12 December 1979

Coup d’état of December Twelfth occurs in South Korea.

The 1979 Coup d’état of December Twelfth, also known as the Coup on December 12 or the December 12th Incident, was a pivotal event in the political history of South Korea. The coup took place on December 12, 1979, and it marked a turning point in the country’s path toward democratization.

At the time, South Korea was under the rule of President Park Chung-hee, who had been in power since a military coup in 1961. Park’s regime was characterized by authoritarian rule and economic development policies, often at the expense of political freedoms.

On October 26, 1979, President Park Chung-hee was assassinated by the director of the Korean Central Intelligence Agency (KCIA), Kim Jae-kyu. Following Park’s assassination, Major General Chun Doo-hwan, the head of the Defense Security Command, took control of the military and declared martial law on December 12, 1979. Chun and his loyalists used the military to suppress political opposition and consolidate power.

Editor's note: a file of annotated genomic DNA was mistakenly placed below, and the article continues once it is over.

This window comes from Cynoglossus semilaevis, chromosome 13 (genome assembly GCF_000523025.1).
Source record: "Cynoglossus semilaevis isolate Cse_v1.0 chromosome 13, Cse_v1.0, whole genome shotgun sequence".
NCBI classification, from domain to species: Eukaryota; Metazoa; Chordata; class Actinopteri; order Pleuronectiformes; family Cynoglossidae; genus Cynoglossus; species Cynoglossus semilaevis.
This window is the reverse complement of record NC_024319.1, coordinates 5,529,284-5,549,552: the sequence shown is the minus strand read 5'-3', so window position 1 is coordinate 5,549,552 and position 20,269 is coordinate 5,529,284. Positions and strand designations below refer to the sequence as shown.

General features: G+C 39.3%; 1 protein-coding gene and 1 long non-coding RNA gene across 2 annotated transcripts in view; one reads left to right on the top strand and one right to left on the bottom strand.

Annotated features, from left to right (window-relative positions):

The coup was met with widespread protests from citizens demanding democracy and an end to military rule. In the city of Gwangju, citizens rose up against the military government in May 1980, leading to the Gwangju Uprising. The government responded with brutal force, resulting in numerous casualties and further galvanizing the pro-democracy movement.

In 1980, Chun Doo-hwan officially assumed the presidency after the military junta chose him as the new leader. However, it took several more years before South Korea transitioned to a more democratic system. Pro-democracy movements continued to gain momentum, and in 1987, mass protests led to the end of military rule, paving the way for free and fair presidential elections in 1988.

The events surrounding the 1979 Coup d’état of December Twelfth and its aftermath played a crucial role in shaping the political landscape of South Korea and ultimately contributed to the establishment of a more democratic and civilian-led government.